At certain points in the case discussion, gameplay will switch to the first of these, the Nonstop Debate. In these heated discussions you put to use the evidence gathered earlier as Truth Bullets, which you fire by touching the correct yellow-highlighted contradiction in the dialogue. It’s not as easy as it seems as the game will take multiple attempts to redirect you with a variety of statements; and noise lines, pointless babble highlighted in purple, will often obscure the statement you want to fire at; requiring either precise timing or obliterating with the cross button to avoid. The second minigame, Hangman’s Gambit, is slightly trickier, as you’re asked to complete a word that represents a piece of evidence that’s commonly hidden within the investigation plot and dialogue rather than being stored as a Truth Bullet.
As the case progresses and you get closer to the truth, some characters will get flustered and suspicious, and you’ll have to root them out in Bullet Time Battle. This is a bizarre cross between a rhythm game and a shooting game that directs you to shoot down your rotten classmate’s false statements while controlling the pace and reloading by tapping away to the beat on the bottom of the screen. It’s a hard mechanic to grasp that will at first have you failing the case time and again; but when it finally clicks it’s actually a lot of fun. And despite the high level of failure, there’s no risk to taking a trial-and-error approach; if you run out of health during any of the minigames by failing to fulfil their objectives the game will handily put you at or around the point at which the minigame started. This thankfully saves the annoyance of chucking it all away and starting the trial from scratch, but gives it an easy ‘just pick anything and see what happens’ feel.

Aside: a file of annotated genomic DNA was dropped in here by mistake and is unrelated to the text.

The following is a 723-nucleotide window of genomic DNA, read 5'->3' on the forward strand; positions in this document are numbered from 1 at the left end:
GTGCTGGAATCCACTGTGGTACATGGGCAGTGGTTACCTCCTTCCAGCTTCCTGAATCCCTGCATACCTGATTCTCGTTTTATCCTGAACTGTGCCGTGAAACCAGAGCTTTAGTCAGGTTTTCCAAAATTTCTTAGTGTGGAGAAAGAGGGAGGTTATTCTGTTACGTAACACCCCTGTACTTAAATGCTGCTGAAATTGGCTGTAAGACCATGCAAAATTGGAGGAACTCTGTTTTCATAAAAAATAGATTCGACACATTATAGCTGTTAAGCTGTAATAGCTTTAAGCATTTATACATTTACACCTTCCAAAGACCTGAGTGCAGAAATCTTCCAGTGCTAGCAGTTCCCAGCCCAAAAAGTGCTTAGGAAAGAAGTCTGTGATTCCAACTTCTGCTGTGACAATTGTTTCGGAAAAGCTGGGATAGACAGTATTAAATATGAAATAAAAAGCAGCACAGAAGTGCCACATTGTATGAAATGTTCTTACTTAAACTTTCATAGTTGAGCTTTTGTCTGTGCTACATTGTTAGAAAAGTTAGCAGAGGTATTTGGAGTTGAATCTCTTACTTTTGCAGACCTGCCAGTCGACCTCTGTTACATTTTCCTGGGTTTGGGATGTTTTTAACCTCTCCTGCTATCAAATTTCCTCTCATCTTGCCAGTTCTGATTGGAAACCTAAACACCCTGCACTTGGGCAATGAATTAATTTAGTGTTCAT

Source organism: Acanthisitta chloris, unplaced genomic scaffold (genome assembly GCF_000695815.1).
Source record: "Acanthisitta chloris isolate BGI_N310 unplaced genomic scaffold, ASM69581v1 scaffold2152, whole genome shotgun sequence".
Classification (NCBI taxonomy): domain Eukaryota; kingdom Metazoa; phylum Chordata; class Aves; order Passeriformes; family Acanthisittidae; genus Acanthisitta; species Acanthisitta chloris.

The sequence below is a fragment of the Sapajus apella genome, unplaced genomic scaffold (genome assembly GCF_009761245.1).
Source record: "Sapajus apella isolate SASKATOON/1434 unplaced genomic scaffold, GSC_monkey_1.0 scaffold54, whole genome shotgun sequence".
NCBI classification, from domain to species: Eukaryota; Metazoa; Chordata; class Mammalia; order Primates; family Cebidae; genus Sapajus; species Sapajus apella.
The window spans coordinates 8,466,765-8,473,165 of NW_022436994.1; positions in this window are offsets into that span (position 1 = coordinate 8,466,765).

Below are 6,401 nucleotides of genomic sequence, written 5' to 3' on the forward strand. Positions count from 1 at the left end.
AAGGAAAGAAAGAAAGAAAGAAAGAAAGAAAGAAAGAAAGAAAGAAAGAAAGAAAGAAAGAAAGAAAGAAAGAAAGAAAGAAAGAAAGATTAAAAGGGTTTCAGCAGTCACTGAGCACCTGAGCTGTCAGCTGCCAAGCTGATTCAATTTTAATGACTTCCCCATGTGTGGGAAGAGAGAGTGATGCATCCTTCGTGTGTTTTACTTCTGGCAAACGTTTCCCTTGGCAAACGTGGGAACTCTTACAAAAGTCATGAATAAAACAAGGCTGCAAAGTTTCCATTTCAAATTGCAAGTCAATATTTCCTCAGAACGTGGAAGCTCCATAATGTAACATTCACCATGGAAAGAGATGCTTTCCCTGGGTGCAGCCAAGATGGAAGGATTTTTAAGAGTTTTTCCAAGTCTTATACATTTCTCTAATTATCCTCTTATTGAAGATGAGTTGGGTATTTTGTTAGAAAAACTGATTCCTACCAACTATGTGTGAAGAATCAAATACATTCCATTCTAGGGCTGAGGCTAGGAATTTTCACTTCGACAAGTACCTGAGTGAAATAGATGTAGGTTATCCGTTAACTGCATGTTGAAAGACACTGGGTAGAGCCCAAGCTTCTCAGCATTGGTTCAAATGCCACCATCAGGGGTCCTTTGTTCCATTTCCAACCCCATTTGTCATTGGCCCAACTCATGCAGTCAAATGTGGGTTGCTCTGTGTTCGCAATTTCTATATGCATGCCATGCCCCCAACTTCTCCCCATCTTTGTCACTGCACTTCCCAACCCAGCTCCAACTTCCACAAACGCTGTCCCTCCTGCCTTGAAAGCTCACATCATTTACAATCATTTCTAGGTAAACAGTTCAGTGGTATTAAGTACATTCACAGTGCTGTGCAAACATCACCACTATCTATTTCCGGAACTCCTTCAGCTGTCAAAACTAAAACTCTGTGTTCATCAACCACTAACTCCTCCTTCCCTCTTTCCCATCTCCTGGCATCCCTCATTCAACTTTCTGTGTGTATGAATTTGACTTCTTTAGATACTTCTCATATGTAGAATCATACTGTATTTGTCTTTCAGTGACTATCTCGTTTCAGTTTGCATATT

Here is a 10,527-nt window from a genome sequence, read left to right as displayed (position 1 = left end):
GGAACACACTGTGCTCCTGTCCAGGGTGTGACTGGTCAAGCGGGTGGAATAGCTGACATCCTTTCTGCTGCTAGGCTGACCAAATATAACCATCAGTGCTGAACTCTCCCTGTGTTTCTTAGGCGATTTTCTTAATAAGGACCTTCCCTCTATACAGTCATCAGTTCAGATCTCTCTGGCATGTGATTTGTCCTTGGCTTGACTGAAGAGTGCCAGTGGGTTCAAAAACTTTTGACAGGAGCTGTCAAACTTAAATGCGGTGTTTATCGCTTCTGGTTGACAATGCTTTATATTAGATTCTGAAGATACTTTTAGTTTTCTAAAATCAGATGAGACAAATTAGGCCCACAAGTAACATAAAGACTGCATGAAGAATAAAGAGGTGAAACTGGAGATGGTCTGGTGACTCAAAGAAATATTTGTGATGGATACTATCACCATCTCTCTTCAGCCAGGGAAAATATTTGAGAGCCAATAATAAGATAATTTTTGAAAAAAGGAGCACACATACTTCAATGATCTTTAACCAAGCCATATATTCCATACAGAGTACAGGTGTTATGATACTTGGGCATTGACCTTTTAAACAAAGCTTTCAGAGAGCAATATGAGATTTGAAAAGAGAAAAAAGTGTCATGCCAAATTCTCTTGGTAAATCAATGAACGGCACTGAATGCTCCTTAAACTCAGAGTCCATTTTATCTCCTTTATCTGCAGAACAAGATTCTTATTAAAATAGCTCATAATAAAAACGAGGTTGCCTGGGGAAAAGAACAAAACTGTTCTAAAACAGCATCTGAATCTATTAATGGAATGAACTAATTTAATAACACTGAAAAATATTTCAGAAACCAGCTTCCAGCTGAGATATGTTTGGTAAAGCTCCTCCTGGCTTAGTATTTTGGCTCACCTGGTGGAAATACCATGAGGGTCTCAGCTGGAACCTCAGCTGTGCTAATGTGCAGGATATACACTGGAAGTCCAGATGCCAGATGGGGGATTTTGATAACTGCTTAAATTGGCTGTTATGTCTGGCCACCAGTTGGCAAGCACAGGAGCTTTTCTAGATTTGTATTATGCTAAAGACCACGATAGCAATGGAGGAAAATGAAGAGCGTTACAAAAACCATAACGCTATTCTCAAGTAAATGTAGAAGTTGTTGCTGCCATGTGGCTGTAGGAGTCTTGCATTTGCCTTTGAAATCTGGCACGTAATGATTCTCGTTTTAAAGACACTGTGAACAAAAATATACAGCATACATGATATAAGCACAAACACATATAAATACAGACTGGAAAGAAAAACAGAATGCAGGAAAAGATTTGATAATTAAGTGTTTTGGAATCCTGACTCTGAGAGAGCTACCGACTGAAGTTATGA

Finally, once you’ve argued, puzzle-solved and laughed at the casts’ hair-brained antics, you nail down the facts in Closing Argument – placing events in the correct order in a comic book format. Your only restriction is time, but you get plenty of it in order to replay events in your head – just watch out for the additional selections that are meant to mislead you, they’re often fiendishly similar to the correct one.
When you’re all done, sit back, relax and enjoy the delights of the game’s presentation as Monokuma serves up a fatal punishment to the culprit. These delightful animated cutscenes are just one part of the game’s odd and slightly disturbing art direction, with blood coloured a vivid pink for emphasis, cardboard cut-out character sprites in rooms and character expressions that turn the beautiful into the downright ugly and crazed. The soundtrack, composed by Masafumi Takada, is also outstanding, giving us a memorable main theme and some high impact tunes that steadily raise the tension past boiling point. All of this has to turn and run on a tight script, which for the most part reads well, although the abundance of bad language seems vulgar and childish for a well thought out concept, an issue that seems quite prevalent in American translated editions of Japanese titles.
The main impression you get from Danganronpa: Trigger Happy Havoc is one of quirkiness. The characters are troped oddballs that feel right at home in a plot about being taken prisoner by a robotic bear to plunge everyone into despair, which on paper sounds like a lunatic’s nightmare, but it’s downright entertaining. While it’s a certain recommendation for visual novel lovers, those who have ever looked into breaking into the genre now have an excellent entry point.
8/10 – Very Good
Extras included in the release mostly comprise of movie, art and sound galleries where you can spend Monocoins discovered throughout the game by clicking on specific items to unlock bonus art and the game’s soundtrack. There’s also the Dangan Academy spin-off story where instead of solving murder cases, you have to direct your fellow students to build a variety of Monokumas to escape.